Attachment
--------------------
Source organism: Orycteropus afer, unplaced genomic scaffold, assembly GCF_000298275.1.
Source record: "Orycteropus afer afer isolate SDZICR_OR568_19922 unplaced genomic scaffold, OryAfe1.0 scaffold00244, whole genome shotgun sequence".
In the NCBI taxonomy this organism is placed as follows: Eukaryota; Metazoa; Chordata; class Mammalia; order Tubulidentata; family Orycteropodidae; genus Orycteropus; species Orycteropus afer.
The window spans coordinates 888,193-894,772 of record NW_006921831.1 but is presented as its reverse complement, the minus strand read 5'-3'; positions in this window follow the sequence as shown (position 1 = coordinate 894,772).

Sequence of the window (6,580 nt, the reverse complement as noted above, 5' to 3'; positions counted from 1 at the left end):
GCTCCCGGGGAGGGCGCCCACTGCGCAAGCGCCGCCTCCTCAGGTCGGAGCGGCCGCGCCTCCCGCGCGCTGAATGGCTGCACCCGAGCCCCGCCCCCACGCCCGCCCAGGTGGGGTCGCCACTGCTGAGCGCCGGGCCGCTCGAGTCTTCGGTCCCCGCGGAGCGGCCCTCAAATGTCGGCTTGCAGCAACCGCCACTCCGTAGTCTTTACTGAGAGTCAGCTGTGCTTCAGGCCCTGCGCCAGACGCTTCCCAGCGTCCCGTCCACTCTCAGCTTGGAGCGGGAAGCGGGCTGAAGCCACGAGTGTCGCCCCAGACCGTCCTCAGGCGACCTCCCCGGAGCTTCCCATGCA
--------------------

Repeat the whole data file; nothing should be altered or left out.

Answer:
Source organism: Orycteropus afer, unplaced genomic scaffold, assembly GCF_000298275.1.
Source record: "Orycteropus afer afer isolate SDZICR_OR568_19922 unplaced genomic scaffold, OryAfe1.0 scaffold00244, whole genome shotgun sequence".
In the NCBI taxonomy this organism is placed as follows: Eukaryota; Metazoa; Chordata; class Mammalia; order Tubulidentata; family Orycteropodidae; genus Orycteropus; species Orycteropus afer.
The window spans coordinates 888,193-894,772 of record NW_006921831.1 but is presented as its reverse complement, the minus strand read 5'-3'; positions in this window follow the sequence as shown (position 1 = coordinate 894,772).

Sequence of the window (6,580 nt, the reverse complement as noted above, 5' to 3'; positions counted from 1 at the left end):
GCTCCCGGGGAGGGCGCCCACTGCGCAAGCGCCGCCTCCTCAGGTCGGAGCGGCCGCGCCTCCCGCGCGCTGAATGGCTGCACCCGAGCCCCGCCCCCACGCCCGCCCAGGTGGGGTCGCCACTGCTGAGCGCCGGGCCGCTCGAGTCTTCGGTCCCCGCGGAGCGGCCCTCAAATGTCGGCTTGCAGCAACCGCCACTCCGTAGTCTTTACTGAGAGTCAGCTGTGCTTCAGGCCCTGCGCCAGACGCTTCCCAGCGTCCCGTCCACTCTCAGCTTGGAGCGGGAAGCGGGCTGAAGCCACGAGTGTCGCCCCAGACCGTCCTCAGGCGACCTCCCCGGAGCTTCCCATGCA